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More Money Can Mean More Museums, Just Look at Florida

Especially on the coasts of the state, the wealthy are increasingly choosing to start their own museums rather than house their collections in someone else’s.

Alfonso architecture team planning a new project

Rudy Ciccarello, left, and Alberto Alfonso, an architect, right, review plans in 2018 for the Museum of the American Arts & Crafts Movement.Credit…Two Red Roses Foundation

By Geraldine Fabrikant
Oct. 22, 2022

This article is part of our Fine Arts & Exhibits special section on how museums, galleries and auction houses are embracing new artists, new concepts and new traditions.

In 1997, Rudy Ciccarello saw a reproduction of a Gustav Stickley bookcase near his home in Palm Harbor, Fla. Weeks later at an auction he saw an original of the bookcase and was soon taken with works from the American Arts and Crafts movement. From then on he began building a collection that included everything from furniture to pottery and metalwork from the movement.

A retired entrepreneur, Mr. Ciccarello, who made his fortune as the founder of Florida Infusion Services, a pharmaceutical distributor, was determined to create a museum to house the collection.

Over several years, working with the Tampa architect Alberto Alfonso, of Alfonso Architects, he spent about $65 million, Mr. Alfonso said, for a 137,000-square-foot building that included 40,000 square feet of gallery space to create the Museum of the American Arts & Crafts Movement in the heart of St. Petersburg.

Did Mr. Ciccarello ever think about giving all or part of his collection to an existing museum? “Never,” he wrote in an email. “The collection is too important to be left in the care of an institution that may not treasure it and recognize its significance.”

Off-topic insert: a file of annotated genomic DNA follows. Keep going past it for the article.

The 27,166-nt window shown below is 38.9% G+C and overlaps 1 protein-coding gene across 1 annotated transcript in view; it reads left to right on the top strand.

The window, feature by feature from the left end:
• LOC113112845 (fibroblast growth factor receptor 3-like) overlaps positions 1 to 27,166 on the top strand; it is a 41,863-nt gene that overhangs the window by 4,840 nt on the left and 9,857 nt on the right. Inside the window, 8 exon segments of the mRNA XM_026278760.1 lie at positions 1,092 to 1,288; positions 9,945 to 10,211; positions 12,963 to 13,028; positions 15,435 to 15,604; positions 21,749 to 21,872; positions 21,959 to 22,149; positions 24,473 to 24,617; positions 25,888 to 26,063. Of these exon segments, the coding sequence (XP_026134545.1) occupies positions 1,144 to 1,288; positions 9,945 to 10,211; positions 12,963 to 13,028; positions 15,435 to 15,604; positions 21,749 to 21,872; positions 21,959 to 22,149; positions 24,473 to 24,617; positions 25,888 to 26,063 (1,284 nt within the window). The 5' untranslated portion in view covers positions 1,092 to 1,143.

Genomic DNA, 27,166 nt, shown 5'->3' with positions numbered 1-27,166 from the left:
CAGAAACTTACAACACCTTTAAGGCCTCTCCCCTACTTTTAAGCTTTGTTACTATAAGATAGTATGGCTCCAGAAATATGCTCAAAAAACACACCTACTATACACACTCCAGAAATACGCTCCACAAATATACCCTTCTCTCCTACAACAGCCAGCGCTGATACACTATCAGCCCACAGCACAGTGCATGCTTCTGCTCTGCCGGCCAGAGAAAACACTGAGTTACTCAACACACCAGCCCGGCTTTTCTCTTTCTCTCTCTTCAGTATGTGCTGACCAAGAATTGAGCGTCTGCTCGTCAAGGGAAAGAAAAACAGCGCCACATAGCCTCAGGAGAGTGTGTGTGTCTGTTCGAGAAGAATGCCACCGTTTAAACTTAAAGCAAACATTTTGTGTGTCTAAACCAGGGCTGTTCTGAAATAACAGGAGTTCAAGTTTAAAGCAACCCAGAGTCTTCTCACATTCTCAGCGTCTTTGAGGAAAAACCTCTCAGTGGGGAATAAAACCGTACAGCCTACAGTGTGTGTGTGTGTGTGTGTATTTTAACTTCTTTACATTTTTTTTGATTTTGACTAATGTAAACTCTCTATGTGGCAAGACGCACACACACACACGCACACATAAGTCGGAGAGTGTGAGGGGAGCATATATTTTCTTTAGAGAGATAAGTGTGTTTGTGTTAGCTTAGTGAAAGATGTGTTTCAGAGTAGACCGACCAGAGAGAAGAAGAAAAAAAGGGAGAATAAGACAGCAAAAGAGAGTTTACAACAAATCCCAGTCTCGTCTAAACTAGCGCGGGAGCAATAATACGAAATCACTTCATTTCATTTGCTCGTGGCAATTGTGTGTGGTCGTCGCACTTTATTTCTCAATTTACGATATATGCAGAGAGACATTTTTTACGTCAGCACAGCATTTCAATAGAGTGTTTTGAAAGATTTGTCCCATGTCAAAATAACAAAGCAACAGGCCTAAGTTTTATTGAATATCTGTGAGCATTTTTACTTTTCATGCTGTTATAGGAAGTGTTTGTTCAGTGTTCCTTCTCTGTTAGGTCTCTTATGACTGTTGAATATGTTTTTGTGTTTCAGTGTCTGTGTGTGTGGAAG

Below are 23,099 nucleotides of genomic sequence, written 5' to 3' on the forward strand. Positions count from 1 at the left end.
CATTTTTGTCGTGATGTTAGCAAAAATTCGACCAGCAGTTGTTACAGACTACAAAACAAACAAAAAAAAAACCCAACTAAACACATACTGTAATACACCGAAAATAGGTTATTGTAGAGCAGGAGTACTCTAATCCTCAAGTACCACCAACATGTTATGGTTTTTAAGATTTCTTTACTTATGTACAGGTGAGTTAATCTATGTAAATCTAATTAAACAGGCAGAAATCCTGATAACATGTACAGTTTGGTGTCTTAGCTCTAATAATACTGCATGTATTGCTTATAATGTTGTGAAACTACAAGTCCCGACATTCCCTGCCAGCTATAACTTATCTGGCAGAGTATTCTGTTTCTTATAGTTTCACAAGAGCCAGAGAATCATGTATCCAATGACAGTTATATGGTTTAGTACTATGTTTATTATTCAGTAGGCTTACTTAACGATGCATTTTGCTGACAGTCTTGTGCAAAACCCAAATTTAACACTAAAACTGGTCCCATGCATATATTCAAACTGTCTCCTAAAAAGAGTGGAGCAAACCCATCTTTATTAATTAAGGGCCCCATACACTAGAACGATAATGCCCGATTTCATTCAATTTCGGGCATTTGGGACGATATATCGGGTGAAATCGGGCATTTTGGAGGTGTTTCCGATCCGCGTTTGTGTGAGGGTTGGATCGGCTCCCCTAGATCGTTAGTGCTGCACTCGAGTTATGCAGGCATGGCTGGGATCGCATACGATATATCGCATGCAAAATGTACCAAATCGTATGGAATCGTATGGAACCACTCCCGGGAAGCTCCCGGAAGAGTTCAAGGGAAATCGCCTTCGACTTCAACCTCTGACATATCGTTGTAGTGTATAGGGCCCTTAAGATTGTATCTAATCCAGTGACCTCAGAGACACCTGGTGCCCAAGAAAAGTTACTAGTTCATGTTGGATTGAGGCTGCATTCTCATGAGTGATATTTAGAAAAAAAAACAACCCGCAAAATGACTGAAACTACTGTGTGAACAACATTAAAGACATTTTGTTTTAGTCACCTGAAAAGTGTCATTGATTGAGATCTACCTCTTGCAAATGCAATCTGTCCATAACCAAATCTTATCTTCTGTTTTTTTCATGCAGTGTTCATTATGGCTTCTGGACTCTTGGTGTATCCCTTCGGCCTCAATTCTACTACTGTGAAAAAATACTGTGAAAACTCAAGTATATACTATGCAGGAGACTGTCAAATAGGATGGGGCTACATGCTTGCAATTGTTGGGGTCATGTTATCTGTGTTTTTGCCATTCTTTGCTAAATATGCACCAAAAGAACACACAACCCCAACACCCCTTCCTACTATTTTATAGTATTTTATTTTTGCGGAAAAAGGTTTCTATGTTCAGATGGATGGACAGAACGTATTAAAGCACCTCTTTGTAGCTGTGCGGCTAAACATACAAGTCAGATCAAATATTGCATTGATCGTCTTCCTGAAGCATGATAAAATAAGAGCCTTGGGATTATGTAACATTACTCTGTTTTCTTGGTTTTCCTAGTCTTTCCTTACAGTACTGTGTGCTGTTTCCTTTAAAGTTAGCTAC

Museum in Florida with interesting architectural design

The Museum of the American Arts & Crafts Movement in St. Petersburg, Fla.Credit…Joe Brennan

Mr. Ciccarello is hardly alone. Collectors across the country are choosing to start their own museums and perhaps nowhere has this trend been more notable than in Florida: on the Gulf coast as well as the Atlantic coast.

The Atlantic coast has a clutch of relatively new museums. The Rubell Museum, for example, opened in 1993. Miami also boasts the Margulies Collection at the Warehouse, among others, and Dania Beach, near Fort Lauderdale has been the home of the Wiener Museum of Decorative Arts since 2014.

More recently, however, the Gulf coast has followed suit. In St. Petersburg alone, three new museums have opened since 2018. Those include Mr. Ciccarello’s museum as well as the James Museum of Western & Wildlife Art, which houses a collection of Western art largely by living artists. It is the creation of Tom James, chairman emeritus of Raymond James Financial and his wife, Mary. Down the road is the Imagine Museum, home of a glass collection assembled by Trish Duggan, a local philanthropist, to house her own glass collection. Both the James and the Imagine opened in 2018.

Salvador Dali, left, with Reynolds and Eleanor Morse, right, in 1943 at the Knoedler Gallery in New York City.Credit…The Dalí Museum, St. Petersburg; all rights reserved, Fundació Gala-Salvador Dalí, Figueres